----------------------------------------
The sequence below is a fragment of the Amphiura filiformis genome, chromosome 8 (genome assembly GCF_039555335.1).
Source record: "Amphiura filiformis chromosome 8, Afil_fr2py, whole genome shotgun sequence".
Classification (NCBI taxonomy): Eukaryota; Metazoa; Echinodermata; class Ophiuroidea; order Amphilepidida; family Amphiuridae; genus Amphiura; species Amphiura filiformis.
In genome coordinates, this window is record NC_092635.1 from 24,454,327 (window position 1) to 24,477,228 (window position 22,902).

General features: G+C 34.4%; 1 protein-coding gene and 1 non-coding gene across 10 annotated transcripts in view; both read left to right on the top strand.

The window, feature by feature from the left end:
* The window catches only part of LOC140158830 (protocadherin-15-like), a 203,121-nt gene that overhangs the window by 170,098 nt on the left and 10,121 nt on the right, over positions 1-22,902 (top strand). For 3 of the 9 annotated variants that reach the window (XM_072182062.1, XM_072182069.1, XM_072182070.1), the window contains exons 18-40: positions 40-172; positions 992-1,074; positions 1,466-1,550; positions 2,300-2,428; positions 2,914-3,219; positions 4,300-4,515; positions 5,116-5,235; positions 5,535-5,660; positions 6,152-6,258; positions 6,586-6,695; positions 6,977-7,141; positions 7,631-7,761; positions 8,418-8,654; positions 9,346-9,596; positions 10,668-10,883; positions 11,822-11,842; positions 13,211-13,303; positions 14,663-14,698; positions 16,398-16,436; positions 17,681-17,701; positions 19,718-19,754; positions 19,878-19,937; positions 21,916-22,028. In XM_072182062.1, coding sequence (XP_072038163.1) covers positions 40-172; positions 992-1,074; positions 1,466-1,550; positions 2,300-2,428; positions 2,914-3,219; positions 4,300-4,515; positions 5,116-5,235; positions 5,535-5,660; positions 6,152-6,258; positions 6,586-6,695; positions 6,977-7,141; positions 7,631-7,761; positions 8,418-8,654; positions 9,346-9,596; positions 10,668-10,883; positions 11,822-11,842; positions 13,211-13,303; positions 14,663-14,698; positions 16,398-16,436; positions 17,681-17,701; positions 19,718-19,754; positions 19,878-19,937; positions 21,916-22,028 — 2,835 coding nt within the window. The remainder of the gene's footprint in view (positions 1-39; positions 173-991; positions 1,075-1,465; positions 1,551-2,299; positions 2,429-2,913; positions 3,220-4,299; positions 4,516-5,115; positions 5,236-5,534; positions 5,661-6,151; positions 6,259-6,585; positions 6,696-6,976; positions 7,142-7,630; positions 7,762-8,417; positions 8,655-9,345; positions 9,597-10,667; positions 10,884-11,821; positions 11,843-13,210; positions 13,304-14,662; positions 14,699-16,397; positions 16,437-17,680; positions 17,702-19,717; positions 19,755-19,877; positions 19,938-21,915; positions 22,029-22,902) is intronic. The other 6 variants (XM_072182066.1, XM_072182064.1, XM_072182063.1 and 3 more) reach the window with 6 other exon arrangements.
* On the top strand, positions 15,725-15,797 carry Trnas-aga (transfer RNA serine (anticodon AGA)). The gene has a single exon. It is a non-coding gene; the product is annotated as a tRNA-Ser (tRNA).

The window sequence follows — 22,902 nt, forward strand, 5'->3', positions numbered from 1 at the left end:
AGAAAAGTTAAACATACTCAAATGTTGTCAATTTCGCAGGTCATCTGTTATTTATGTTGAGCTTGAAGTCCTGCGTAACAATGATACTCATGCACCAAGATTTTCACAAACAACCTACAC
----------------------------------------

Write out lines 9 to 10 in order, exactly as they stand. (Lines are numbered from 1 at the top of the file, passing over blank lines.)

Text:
The window sequence follows — 22,902 nt, forward strand, 5'->3', positions numbered from 1 at the left end:
AGAAAAGTTAAACATACTCAAATGTTGTCAATTTCGCAGGTCATCTGTTATTTATGTTGAGCTTGAAGTCCTGCGTAACAATGATACTCATGCACCAAGATTTTCACAAACAACCTACAC